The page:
the average grower marketed $49,612 in merchandise.


Marketing Problems


The bedding plant growers interviewed were asked the question, "What
do you feel are the major problems in.servicing your market?"










A listing of the responses made to the query follows:

No. growers Responses

4 Heavy traffic slows down deliveries
4 No marketing problem if you have good quality
3 Rising costs of inputs, especially gasoline
2 Competition tough; prices too cheap
1 Slow driver

1 Shelves sometimes fall off in transit
1 Plants fail to arrive in good condition
1 It takes too much time to get plants inspected on
delivery
1 Buyers need education so as to know more about
plants and seasons
1 Need competent employees

1 Too much competition from chain stores
1 Plants have to be dumped because grower has to keep
them rather than customer


Transportation Practices


Nearly 87 percent of the value of traditional bedding plants grown in

Florida in 1974 was shipped in growers' trucks. Most growers run delivery

routes in which they carry plants to their customers. Buyers' trucks hauled

11 percent, with the remaining 2 percent transported by hired trucks.


Dumping


The average amount of flower bedding plants produced which were dumped

by the 19 growers was 6.4 percent. However, the range reported varied from

none by two growers to as much as 25 percent by one operator. Two other

growers reported the proportion dumped as 10 percent or more.
Dumping of vegetable plants on the average was a percentage point less,

with 5.4 percent of the overall supply being dumped. Three growers reported

no dumping of vegetables; three reported dumping of 10 percent or more.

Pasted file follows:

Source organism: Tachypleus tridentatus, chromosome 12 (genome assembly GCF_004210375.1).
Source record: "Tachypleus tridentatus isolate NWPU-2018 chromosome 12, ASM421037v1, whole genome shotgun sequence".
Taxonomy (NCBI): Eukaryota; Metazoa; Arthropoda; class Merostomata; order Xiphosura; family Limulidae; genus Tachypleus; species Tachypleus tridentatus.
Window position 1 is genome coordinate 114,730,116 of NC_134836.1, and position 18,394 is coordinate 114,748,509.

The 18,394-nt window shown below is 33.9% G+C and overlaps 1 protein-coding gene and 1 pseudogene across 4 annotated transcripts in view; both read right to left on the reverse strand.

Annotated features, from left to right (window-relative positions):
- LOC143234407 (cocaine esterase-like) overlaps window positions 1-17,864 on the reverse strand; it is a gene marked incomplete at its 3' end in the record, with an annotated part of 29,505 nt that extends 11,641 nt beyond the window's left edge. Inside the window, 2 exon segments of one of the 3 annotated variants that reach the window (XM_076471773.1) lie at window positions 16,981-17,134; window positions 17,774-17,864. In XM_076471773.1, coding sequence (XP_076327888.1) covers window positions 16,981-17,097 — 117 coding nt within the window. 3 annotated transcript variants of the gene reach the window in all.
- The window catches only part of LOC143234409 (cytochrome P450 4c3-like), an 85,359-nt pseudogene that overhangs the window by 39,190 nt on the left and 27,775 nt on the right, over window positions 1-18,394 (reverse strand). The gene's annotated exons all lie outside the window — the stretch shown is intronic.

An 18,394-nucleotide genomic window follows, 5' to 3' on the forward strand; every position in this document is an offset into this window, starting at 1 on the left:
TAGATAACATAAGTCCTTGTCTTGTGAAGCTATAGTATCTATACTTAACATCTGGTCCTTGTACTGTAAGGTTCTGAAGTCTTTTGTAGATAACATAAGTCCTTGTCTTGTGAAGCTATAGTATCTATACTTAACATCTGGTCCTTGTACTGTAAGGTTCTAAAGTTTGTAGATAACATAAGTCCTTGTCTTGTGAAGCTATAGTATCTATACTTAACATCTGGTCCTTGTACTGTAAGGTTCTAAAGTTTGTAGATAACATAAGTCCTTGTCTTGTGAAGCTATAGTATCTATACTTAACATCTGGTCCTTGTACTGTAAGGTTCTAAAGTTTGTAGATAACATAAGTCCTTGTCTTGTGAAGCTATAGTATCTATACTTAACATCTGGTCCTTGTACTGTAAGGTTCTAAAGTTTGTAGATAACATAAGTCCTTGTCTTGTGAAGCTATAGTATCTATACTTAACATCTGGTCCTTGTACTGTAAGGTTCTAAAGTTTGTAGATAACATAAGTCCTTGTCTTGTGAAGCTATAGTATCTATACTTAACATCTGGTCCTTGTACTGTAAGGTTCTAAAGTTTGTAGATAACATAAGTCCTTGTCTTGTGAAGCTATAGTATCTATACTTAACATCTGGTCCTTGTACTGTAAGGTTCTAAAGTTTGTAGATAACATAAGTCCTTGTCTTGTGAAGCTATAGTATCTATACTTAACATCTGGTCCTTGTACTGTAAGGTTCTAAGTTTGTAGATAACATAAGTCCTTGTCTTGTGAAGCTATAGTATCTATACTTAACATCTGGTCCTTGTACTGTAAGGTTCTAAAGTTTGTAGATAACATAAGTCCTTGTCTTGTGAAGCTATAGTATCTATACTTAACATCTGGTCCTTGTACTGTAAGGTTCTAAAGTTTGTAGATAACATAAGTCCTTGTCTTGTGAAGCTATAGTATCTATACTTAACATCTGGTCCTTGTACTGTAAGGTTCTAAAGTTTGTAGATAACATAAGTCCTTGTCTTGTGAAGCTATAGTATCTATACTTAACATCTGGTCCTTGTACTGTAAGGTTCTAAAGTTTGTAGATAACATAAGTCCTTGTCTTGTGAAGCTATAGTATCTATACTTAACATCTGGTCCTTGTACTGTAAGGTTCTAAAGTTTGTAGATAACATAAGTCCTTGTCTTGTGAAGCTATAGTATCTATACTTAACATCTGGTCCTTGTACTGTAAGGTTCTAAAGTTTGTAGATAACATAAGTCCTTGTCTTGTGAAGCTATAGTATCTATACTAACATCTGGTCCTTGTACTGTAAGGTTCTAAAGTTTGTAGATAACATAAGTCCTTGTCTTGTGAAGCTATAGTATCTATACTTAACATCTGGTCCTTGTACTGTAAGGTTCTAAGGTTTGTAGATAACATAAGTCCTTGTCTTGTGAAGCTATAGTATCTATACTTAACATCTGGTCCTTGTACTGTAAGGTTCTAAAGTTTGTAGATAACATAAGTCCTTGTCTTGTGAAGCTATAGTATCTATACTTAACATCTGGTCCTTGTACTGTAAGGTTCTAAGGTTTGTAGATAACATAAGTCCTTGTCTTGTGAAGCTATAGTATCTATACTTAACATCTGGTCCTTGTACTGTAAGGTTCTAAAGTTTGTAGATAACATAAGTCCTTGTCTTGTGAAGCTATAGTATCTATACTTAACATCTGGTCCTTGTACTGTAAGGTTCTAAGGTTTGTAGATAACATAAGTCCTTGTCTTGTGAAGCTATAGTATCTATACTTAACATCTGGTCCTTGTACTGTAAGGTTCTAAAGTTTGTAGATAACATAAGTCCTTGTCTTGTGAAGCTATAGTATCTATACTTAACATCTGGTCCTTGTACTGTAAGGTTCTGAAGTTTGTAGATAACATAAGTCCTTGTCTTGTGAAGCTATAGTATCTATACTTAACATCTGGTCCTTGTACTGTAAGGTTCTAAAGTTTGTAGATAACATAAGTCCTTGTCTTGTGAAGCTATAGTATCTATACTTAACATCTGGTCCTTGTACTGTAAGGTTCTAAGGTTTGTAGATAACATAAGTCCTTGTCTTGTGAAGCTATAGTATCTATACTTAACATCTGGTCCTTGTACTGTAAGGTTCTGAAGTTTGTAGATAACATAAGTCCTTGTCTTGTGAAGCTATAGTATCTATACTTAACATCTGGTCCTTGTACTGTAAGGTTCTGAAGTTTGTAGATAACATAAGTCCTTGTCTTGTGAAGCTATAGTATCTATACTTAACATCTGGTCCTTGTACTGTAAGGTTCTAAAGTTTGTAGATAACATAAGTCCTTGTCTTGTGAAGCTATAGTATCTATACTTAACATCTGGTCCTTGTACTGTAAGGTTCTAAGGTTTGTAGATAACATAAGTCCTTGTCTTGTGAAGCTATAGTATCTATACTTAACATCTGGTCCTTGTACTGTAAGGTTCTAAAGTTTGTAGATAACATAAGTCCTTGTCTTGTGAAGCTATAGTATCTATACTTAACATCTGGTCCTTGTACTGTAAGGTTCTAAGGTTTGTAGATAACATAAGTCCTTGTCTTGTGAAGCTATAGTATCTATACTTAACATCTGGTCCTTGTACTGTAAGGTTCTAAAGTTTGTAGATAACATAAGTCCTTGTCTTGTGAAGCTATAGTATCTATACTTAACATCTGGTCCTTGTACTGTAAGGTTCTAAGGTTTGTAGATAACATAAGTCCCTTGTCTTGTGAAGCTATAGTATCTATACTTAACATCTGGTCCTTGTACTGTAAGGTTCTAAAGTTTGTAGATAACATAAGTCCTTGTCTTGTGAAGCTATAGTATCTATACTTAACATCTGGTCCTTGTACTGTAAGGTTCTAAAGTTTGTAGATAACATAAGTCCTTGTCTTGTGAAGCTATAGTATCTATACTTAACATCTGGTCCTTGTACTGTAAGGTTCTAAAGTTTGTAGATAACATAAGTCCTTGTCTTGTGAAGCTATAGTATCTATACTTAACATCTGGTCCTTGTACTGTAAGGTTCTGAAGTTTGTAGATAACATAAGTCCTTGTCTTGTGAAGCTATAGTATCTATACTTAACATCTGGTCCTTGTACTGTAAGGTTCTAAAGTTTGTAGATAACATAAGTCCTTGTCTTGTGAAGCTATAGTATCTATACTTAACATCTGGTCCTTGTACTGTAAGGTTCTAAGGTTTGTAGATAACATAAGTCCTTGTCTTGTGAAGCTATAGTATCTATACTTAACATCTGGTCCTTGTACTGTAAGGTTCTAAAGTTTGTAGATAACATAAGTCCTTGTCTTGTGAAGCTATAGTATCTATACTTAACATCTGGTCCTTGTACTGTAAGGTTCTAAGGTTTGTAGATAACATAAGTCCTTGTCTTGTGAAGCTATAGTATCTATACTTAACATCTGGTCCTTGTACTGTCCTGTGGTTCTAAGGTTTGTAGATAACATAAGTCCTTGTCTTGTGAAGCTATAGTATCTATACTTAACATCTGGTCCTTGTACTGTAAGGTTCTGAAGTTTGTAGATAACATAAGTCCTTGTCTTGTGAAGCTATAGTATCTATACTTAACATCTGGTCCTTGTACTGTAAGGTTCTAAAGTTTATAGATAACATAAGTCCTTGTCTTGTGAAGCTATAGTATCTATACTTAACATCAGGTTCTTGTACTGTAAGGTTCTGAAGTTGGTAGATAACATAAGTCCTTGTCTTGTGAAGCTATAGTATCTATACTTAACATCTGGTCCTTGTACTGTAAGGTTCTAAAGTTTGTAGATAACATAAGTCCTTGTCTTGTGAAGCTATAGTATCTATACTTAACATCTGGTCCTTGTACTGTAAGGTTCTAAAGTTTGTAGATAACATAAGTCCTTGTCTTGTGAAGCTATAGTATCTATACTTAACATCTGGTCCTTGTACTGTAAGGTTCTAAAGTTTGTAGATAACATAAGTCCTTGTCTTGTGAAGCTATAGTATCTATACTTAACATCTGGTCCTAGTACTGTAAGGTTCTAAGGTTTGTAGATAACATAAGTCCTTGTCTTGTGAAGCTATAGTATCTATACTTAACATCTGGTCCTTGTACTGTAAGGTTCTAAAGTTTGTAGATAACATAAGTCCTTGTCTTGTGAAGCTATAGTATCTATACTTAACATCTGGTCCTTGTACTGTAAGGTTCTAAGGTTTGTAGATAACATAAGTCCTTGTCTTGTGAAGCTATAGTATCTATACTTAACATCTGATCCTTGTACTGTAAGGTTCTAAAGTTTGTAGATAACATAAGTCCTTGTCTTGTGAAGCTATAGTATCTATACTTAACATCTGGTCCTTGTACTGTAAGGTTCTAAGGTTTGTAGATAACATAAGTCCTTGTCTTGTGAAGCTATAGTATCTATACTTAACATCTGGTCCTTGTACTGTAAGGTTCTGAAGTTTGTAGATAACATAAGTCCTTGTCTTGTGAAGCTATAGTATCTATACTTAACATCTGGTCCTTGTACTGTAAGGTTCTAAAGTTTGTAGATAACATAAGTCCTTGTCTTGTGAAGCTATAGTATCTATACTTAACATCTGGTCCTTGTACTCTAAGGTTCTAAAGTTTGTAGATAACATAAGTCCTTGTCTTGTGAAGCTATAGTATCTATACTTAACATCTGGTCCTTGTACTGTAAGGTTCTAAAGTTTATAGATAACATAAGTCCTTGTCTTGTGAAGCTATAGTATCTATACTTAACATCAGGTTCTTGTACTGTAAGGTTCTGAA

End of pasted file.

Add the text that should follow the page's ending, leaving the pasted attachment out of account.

Market Expansion



Of 19 traditional Florida bedding plant growers responding to the

question, "Do you work with any of the following to encourage sales expan-
sion?", 53 percent reported working with extension agents and 47 percent










with garden clubs (Table 12). Newspaper garden editors, civic groups, and

television garden broadcasters were next in importance.


Table 12.--Responses to question, "Do you work with any of the following
to encourage sales expansion?" by 19 Florida bedding plant
growers, 1975

Agencies or Proportion
"Yes" responses reporting a
groups reporting

No. Percent
Extension agents 10 53
Garden clubs 9 47
Newspaper garden editors 7 37
Civic groups 4 21
Television garden broadcasters 3 16

Financial institutions 1 5
4-H, FFA, other school groups 1 5
Garden authors (books) 1 5
Radio announcers 1 5

aOf 19 growers, five (26 percent) reported no type of activity to
encourage sales expansion. Some growers reported two or more types of
promotion activity; thus the total of the proportion reporting exceeds
100 percent.


The number of growers who worked with financial institutions, school

groups (4-H, F.F.A., etc.), authors of garden books, and radio announcers
in efforts to expand sales of bedding plants was one in each instance. Five

growers--26 percent of the total--noted that they worked with none of
these groups in sales expansion efforts.
It should be recognized that the market expansion activities carried

out by growers may vary greatly in their relations with one type of agency